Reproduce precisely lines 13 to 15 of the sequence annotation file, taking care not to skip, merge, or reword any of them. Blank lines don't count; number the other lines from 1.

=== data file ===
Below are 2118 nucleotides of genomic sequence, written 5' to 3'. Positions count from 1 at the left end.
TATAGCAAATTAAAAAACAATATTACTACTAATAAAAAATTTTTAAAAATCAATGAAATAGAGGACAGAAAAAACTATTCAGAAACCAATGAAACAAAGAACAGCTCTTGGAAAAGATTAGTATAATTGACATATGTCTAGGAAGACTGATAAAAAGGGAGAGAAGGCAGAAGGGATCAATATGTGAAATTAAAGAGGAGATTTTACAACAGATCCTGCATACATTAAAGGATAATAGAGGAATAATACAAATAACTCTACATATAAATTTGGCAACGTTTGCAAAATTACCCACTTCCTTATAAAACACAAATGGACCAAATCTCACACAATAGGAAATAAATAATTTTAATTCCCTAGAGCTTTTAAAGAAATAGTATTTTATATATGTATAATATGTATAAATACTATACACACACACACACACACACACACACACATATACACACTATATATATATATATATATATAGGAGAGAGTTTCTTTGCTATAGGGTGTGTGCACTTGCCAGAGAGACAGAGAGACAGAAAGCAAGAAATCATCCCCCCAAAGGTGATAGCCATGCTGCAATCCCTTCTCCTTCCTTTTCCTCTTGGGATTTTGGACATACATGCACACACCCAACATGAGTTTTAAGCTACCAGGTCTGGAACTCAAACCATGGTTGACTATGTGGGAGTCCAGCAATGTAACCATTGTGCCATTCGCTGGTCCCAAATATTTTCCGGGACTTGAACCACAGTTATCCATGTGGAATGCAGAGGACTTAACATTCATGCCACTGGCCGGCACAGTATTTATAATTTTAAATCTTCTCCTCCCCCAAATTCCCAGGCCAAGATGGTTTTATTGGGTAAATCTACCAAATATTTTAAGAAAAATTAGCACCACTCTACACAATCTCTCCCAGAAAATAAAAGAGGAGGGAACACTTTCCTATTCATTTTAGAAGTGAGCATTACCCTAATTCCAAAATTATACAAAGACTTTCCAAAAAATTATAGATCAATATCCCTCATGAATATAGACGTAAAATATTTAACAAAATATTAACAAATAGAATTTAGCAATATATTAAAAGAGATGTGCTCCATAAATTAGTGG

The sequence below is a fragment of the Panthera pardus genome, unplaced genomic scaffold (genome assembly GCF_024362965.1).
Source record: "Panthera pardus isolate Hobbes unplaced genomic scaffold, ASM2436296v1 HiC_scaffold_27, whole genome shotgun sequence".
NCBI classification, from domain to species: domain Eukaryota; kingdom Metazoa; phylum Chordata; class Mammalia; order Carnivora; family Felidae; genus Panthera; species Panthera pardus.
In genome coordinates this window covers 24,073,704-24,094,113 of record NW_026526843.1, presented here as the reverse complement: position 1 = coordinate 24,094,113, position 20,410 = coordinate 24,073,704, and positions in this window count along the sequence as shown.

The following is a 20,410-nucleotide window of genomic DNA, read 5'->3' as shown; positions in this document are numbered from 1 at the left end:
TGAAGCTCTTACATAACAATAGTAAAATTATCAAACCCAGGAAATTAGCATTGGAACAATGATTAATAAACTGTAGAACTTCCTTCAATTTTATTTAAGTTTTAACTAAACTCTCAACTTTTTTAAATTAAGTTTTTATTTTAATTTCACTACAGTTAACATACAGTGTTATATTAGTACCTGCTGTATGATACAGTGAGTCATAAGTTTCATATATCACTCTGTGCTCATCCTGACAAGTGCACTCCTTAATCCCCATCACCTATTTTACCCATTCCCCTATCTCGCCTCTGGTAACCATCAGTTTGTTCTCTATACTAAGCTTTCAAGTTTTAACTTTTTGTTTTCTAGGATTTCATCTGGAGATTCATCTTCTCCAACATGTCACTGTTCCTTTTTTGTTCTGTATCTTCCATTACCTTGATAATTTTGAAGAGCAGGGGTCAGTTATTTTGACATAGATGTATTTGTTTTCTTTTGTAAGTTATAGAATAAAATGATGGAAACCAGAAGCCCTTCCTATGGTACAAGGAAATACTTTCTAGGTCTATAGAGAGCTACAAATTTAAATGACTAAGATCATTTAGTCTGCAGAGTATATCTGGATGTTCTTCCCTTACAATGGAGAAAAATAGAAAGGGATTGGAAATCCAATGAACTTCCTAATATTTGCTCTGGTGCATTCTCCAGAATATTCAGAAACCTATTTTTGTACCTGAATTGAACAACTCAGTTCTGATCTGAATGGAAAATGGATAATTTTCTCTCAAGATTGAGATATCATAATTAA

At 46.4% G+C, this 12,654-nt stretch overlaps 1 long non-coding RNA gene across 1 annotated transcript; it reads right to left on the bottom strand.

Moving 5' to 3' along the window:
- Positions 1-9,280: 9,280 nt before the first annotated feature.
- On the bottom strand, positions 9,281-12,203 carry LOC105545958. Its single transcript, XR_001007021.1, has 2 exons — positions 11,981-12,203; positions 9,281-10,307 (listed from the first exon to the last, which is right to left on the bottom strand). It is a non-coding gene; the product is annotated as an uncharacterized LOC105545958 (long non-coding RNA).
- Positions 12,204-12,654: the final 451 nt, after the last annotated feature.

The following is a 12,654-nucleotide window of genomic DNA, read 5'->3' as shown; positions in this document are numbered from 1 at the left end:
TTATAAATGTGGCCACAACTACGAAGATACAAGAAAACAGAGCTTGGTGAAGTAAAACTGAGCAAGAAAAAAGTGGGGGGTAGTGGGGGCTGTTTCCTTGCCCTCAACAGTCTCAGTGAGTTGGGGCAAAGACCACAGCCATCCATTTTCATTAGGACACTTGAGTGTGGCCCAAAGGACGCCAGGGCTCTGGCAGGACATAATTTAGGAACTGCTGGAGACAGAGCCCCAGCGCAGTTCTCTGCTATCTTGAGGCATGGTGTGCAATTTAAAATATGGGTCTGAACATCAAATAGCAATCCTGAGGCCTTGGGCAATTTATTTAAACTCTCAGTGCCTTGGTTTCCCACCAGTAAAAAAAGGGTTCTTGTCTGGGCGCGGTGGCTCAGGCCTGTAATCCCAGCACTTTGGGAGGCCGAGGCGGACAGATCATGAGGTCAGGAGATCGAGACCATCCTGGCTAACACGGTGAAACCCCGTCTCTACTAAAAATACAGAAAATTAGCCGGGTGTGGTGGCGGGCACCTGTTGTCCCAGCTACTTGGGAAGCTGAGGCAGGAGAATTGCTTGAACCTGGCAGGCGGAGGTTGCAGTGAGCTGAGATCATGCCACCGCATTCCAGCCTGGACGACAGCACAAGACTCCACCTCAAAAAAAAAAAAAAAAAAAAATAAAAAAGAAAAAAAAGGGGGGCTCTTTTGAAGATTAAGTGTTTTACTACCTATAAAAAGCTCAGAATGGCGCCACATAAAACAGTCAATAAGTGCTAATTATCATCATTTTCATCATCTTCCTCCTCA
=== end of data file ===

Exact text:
- Positions 12,204-12,654: the final 451 nt, after the last annotated feature.

The following is a 12,654-nucleotide window of genomic DNA, read 5'->3' as shown; positions in this document are numbered from 1 at the left end:
TTATAAATGTGGCCACAACTACGAAGATACAAGAAAACAGAGCTTGGTGAAGTAAAACTGAGCAAGAAAAAAGTGGGGGGTAGTGGGGGCTGTTTCCTTGCCCTCAACAGTCTCAGTGAGTTGGGGCAAAGACCACAGCCATCCATTTTCATTAGGACACTTGAGTGTGGCCCAAAGGACGCCAGGGCTCTGGCAGGACATAATTTAGGAACTGCTGGAGACAGAGCCCCAGCGCAGTTCTCTGCTATCTTGAGGCATGGTGTGCAATTTAAAATATGGGTCTGAACATCAAATAGCAATCCTGAGGCCTTGGGCAATTTATTTAAACTCTCAGTGCCTTGGTTTCCCACCAGTAAAAAAAGGGTTCTTGTCTGGGCGCGGTGGCTCAGGCCTGTAATCCCAGCACTTTGGGAGGCCGAGGCGGACAGATCATGAGGTCAGGAGATCGAGACCATCCTGGCTAACACGGTGAAACCCCGTCTCTACTAAAAATACAGAAAATTAGCCGGGTGTGGTGGCGGGCACCTGTTGTCCCAGCTACTTGGGAAGCTGAGGCAGGAGAATTGCTTGAACCTGGCAGGCGGAGGTTGCAGTGAGCTGAGATCATGCCACCGCATTCCAGCCTGGACGACAGCACAAGACTCCACCTCAAAAAAAAAAAAAAAAAAAAATAAAAAAGAAAAAAAAGGGGGGCTCTTTTGAAGATTAAGTGTTTTACTACCTATAAAAAGCTCAGAATGGCGCCACATAAAACAGTCAATAAGTGCTAATTATCATCATTTTCATCATCTTCCTCCTCA